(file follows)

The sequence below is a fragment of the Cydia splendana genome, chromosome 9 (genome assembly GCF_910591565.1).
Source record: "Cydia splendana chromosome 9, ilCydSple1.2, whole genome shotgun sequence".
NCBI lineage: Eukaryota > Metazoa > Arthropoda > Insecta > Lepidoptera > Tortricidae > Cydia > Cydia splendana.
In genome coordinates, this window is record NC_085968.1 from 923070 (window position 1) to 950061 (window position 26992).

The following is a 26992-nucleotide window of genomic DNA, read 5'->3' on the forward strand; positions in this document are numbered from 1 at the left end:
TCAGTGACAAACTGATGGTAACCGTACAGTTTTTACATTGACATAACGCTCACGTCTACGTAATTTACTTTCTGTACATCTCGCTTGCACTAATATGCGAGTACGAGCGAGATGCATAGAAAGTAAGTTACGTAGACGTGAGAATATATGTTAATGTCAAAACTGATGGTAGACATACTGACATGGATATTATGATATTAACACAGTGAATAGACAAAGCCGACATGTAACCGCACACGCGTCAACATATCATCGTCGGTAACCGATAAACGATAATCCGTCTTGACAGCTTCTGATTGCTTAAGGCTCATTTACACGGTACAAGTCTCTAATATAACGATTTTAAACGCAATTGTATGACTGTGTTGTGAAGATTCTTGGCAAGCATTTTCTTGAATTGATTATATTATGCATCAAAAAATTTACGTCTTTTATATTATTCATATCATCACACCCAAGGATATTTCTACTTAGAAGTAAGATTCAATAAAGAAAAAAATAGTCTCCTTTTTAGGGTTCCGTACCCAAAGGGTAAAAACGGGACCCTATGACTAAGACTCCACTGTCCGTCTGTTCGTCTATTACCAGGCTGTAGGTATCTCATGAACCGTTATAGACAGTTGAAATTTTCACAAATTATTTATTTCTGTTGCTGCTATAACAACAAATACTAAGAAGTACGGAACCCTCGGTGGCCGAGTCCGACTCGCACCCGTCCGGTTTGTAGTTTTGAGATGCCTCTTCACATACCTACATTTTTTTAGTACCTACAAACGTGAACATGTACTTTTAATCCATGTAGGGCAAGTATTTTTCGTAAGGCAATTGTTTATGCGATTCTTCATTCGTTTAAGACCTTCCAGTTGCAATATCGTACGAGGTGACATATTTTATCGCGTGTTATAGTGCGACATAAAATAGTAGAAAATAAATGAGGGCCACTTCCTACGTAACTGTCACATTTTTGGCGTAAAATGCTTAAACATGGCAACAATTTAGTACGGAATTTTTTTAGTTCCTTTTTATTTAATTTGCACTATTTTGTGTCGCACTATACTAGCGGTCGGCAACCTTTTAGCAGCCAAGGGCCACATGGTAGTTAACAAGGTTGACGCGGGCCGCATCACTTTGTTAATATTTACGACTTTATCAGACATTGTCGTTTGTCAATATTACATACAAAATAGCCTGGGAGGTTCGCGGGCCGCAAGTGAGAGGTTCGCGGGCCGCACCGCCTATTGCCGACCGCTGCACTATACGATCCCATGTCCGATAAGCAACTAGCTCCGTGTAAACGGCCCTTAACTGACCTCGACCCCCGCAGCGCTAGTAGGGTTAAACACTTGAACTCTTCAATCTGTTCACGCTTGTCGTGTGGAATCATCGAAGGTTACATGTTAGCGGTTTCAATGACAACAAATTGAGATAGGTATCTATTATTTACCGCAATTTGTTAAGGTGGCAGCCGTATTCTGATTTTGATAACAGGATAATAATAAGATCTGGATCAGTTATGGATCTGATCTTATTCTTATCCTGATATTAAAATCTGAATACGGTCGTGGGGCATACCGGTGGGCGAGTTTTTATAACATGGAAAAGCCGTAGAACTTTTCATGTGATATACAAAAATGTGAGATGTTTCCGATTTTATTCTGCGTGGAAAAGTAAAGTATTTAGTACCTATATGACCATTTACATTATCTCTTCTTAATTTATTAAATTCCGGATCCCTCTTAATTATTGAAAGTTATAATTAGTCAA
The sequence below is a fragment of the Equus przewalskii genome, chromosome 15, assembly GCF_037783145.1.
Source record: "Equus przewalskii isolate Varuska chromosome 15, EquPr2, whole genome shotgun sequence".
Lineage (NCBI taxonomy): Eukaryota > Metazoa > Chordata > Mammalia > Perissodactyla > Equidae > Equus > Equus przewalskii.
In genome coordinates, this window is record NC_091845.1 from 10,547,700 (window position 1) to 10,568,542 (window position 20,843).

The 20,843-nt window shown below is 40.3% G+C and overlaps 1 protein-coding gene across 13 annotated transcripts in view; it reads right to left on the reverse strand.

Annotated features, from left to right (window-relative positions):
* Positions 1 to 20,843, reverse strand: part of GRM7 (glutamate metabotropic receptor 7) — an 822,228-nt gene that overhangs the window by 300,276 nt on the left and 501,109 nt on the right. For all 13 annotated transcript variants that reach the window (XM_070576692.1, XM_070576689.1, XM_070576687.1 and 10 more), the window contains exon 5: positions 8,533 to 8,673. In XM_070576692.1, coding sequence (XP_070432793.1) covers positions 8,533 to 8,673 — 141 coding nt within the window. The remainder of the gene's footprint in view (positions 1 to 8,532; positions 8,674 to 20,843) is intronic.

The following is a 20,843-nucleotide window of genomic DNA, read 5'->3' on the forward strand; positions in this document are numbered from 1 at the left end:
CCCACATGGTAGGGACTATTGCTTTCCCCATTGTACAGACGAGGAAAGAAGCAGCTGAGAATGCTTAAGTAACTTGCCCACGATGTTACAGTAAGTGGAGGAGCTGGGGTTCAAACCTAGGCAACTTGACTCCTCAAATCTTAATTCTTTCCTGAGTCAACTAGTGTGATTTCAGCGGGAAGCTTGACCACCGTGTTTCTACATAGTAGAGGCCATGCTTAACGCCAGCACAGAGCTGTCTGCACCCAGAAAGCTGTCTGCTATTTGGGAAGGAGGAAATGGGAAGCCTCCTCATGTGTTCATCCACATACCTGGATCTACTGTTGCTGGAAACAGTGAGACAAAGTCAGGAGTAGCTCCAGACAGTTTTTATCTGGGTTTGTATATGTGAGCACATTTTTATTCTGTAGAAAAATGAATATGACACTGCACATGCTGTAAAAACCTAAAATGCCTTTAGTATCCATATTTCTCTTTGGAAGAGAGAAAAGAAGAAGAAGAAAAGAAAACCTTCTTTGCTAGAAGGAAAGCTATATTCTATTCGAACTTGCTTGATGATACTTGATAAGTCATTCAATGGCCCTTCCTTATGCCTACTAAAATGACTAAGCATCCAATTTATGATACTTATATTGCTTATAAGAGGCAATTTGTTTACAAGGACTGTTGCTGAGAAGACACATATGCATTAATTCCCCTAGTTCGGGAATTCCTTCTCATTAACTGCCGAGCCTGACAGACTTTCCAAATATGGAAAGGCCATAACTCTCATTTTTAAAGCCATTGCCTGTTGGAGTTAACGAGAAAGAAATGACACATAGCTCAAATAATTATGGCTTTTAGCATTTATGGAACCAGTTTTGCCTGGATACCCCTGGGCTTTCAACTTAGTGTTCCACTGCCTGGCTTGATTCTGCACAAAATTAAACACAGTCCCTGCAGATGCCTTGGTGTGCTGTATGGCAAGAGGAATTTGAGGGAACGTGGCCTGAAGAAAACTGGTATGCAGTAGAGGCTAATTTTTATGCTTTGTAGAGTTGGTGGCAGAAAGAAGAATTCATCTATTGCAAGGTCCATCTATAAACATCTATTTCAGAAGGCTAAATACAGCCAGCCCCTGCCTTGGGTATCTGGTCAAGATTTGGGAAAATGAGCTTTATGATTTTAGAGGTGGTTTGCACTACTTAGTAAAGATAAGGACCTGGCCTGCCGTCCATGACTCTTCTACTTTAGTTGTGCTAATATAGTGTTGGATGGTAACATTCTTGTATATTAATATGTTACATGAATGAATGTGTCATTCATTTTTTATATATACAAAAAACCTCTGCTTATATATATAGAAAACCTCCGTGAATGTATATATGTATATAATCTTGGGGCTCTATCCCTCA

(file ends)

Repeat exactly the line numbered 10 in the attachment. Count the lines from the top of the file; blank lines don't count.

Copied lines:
In genome coordinates, this window is record NC_091845.1 from 10,547,700 (window position 1) to 10,568,542 (window position 20,843).